Arguing Weaser’s age (21) and mental/intellectual disabilities as reasons to ease the sentence, Findlay also quoted The Human Rights Watch article entitled “Prisons no place for the mentally ill.”
“Prisons were never designed for and are not now run to accommodate the unique needs of the mentally ill who find it difficult to abide by the formal and informal rules that govern prison life. Prison staff neglect them, accuse them of malingering and treat them as disciplinary problems. Other prisoners exploit and victimize them. Some correctional staff mock them, ignore their suffering or even use excessive force against them.”
Chief Deputy Prosecuting Attorney Benjamin Allen, representing the state, disagreed and brought up the goals of sentencing, more specifically — the protection of society.
“When we look specifically at a case such as Mr. Weaser's, we see that protection of society is not only the most important goal at sentencing, but is paramount in ensuring that an individual like this, a predator and an individual who (has) inflicted significant harm on individuals in our community is not only held accountable but is kept in a secure location where they cannot continue to harm other in more individuals,” Allen said.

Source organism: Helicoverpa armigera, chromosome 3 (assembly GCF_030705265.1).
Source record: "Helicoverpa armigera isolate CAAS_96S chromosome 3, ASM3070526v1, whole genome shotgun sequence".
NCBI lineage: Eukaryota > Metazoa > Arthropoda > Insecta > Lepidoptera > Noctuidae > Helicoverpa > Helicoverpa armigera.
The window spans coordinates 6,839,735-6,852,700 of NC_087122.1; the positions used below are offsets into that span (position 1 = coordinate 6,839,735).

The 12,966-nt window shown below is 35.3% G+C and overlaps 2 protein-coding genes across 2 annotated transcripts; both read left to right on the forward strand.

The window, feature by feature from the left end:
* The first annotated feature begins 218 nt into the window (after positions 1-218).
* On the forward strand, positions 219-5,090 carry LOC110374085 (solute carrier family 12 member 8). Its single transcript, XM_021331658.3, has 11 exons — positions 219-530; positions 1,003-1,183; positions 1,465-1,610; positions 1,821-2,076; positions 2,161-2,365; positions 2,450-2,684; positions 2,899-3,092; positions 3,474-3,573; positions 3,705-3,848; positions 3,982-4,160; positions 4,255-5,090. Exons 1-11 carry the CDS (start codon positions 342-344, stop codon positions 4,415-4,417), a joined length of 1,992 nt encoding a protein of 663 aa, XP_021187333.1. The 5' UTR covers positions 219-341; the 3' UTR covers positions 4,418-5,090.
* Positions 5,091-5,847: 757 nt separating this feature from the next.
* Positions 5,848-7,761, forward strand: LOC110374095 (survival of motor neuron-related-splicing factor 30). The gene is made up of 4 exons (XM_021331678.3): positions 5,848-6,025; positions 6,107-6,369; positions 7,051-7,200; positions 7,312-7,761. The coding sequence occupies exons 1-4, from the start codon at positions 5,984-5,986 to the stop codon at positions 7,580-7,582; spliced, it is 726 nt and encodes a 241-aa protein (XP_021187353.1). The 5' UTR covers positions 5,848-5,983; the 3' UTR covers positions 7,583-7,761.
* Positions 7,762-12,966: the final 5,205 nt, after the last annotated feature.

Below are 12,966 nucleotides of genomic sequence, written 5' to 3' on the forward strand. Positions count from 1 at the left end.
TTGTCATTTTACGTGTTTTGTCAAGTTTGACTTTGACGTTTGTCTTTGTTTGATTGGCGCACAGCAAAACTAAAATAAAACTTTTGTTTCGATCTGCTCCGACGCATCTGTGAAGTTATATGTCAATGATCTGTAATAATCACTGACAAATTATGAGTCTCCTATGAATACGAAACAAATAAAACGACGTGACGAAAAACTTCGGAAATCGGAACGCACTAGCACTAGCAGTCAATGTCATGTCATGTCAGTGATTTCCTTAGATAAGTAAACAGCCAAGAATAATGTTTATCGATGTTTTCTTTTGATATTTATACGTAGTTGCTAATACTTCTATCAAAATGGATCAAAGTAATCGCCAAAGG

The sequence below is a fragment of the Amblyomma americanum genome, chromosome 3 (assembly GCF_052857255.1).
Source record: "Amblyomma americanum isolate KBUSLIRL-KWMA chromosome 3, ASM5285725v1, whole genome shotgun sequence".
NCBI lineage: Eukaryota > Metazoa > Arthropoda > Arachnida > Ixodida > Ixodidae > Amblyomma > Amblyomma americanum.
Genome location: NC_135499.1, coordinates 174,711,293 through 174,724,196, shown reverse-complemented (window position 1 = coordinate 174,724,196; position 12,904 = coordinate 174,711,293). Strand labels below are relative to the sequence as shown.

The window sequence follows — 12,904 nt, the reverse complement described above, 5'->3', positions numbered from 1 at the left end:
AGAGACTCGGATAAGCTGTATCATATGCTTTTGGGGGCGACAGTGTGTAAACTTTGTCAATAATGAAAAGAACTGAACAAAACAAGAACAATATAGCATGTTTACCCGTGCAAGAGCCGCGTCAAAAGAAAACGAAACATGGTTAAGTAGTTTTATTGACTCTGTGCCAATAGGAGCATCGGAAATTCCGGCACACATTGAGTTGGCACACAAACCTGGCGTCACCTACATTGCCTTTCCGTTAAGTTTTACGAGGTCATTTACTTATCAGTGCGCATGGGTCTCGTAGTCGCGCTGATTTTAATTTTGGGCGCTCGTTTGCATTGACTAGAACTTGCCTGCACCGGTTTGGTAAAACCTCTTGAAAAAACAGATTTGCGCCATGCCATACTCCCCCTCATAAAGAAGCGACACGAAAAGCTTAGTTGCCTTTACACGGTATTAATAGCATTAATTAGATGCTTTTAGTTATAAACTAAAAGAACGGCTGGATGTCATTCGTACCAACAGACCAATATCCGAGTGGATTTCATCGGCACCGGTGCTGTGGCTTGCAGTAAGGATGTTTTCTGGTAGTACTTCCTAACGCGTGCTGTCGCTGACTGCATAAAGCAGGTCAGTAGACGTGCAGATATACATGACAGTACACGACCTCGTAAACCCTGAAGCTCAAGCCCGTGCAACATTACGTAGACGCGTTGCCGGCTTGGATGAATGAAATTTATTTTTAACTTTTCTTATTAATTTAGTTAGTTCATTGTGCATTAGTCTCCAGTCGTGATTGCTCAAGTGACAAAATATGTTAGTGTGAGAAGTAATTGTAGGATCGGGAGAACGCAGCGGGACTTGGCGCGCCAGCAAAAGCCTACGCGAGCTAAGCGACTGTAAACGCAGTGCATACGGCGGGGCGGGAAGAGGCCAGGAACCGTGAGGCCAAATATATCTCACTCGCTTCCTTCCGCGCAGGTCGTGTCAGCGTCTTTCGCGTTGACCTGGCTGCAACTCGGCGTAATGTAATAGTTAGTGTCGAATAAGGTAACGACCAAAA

Allen believed that leniency in this case was not appropriate, but did also say that he believed that rehabilitation was possible — as long as it happens in an environment where there is no possible way for Weaser to inflict further harm on society.
He also mentioned that while Weaser was only sentenced for crimes in this single case, there were other alleged victims that had been reported.
Judge Wayman sided with the state on the matter and denied the motion and elaborated on his decision.
“This was a terrible crime,” Wayman said. “Mr. Weaser was classified as a high risk offender. Mr. Weaser does have mental health issues and substance abuse issues that, left unattended, led to this violent offense and in order to protect society the court believes that those issues can more properly be addressed in a secure environment.”